Rubric for Vocabulary Digital Story


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This is a rubric for a Vocabulary Digital Storytelling project

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Rubric for Vocabulary Digital Story

  1. 1. Lesson 6: Vocabulary Digital Story You will be choosing 5 vocabulary words from your content area and creating a Digital Story with them. You may NOT use Power Point (it will not upload to TeacherTube unless you “dump” the slides into PhotoStory) You may use one of the two following programs: PhotoStory (the easiest to learn) or iMovie (Apple). The basic assignment is that you must have 5 “slides” (or 5 page changes) and the words must be defined with in a story or commercial. You choose the words and the story as they relate to your textbook. Think in terms of which part of the text you want to complete your Study Guide (the last assignment for this course). It can be a section or part of the book. The story may be fictional, true, or “borrowed.” (Give credit on the last image.) You may NOT copy a digital story that is on the web currently. 3 9 13 Story – the most Story has less than 3 Story has between 3-5 Story has at least 5 important element words highlighted; some words highlighted; some vocabulary words story elements are story elements missing; highlighted by titles or missing; or is not or is not relevant to text; includes common relevant to target target student audience. story elements*; is student audience. relevant to target student Sounds like it is read audience from a textbook. Scene Story has less than 3 Story has between 3-5 Story has 5 scene or slide changes/slides scene or slide changes. scene or slide changes changes Time frame Less than 1 minute or Between 1:00 and 1:20 between 1:20 and 2+ more than 5 minutes minutes (not to exceed 5 minutes) Unifying theme Theme is Theme of story is Theme of story is clear, vague/unclear; story somewhat clear and engaging, and logical to may be uninteresting or engaging, story is content area not connected to somewhat connected to content area content area Audio component Audio is non-essential Audio is somewhat Your voice is included. to story; audio is necessary to story; Audio is essential to story missing relatively well done and well done, easy to and/or relatively clear hear. Graphics and No graphics and/or Graphics are somewhat Graphics and transitions transitions transitions; not well well-placed and are well placed and designed; they deter insightful; they do not insightful; they do not from story detract from story. detract from story Script Information Script Information page Script Information Page Script Information Page Page is missing is incomplete includes a list of vocabulary words; targeted audience; a complete record of all recorded words listed in order, by slides or scenes; a list of credits Mechanics Two or more 1 or 2 grammatical No grammatical errors grammatical errors or errors story would not “run” TOTALS: 100 *Story elements: plot (with clear beginning, middle, end), character(s), setting (place where the story takes place)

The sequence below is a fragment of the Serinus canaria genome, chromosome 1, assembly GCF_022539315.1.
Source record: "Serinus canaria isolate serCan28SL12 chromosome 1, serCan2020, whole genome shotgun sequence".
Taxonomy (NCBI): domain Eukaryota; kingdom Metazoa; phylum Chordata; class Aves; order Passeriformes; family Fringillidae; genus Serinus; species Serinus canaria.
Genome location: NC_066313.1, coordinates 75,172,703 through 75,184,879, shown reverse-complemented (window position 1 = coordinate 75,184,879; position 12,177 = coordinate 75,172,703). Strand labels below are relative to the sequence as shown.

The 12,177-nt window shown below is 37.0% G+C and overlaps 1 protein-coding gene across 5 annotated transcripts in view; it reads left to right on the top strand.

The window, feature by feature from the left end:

2. 2. Featured Resources • Digital Storytelling in Clark County Schools • Digital Documentaries • DigiTales – The Art of Telling Digital Stories • Digital Directors Guild • University of Houston - Educational Uses of Digital Storytelling • Adobe Digital Kids Club • David Jake • Scott Firenza • Jason Ohler • Apple iLife • Microsoft – Using Digital Media – Photo Story – Windows Movie Maker Tutorials • Apple iLife – Multimedia Tutorials – iLife How-To Guides • Windows Movie Maker – Digital Directors Guild – Scott Firenza – Atomic Learning
  3. 3. Tutorials • Microsoft Photo Story – David Jakes – Scott Firenza – University of Houston – College of Education – Beginner’s Guide to Photo Story Sound • Audacity • Freeplay Music • Freesound Project • ccMixer Images • Flickr • Pics4Learning • FreePhoto • FreeStockPhotos • Open Photo • Stock Exchange
  4. 4. Other Resources • Center for Digital Storytelling • Digital Stories • Digital Booktalks • The Art of Digital Storytelling • Tech Head Stories • KQED - The Digital Storytelling Initiative • MicroSoft Educators & Multimedia Storytelling • iLife in the Classroom & Short Story Commercials/Book Ads/Student Gallery • Book Talk using iMovie • iLife – Developing the Creative Curriculum • PowerPoint Poems • Digital Storytelling through PowerPoint • Digital Storytelling Finds Its Place in the Classroom • Digital Storytelling • Bookfomercials
  5. 5. Other Resources (cont) • Reading Video Project • iCan • My Hero Short Film Festival Books • DigiTales : The Art of Telling Digital Stories ─ Bernajean Porter • Digital Storytelling: A Creator’s Guide to Interactive Entertainment ─ Carolyn Handler Miller • Digital Storytelling in the Classroom: New Media Pathways to Literacy, Learning, and Creativity ─ Jason Ohler • Teaching with Digital Images: Acquire, Analyze, Create, Communicate ─ Glen L. Bull & Lynn Bell • Digital Storytelling: Capturing Lives Creating Community ─ Joe Lambert • Digital Storytelling: In and Out of the Classroom ─ Kay Teehan • Digital Storytelling: Creating an eStory ─ Dusti D. Howell & Deanne K. Howell • Digital Storytelling with iMovie ─ Mark Standley & Skip Via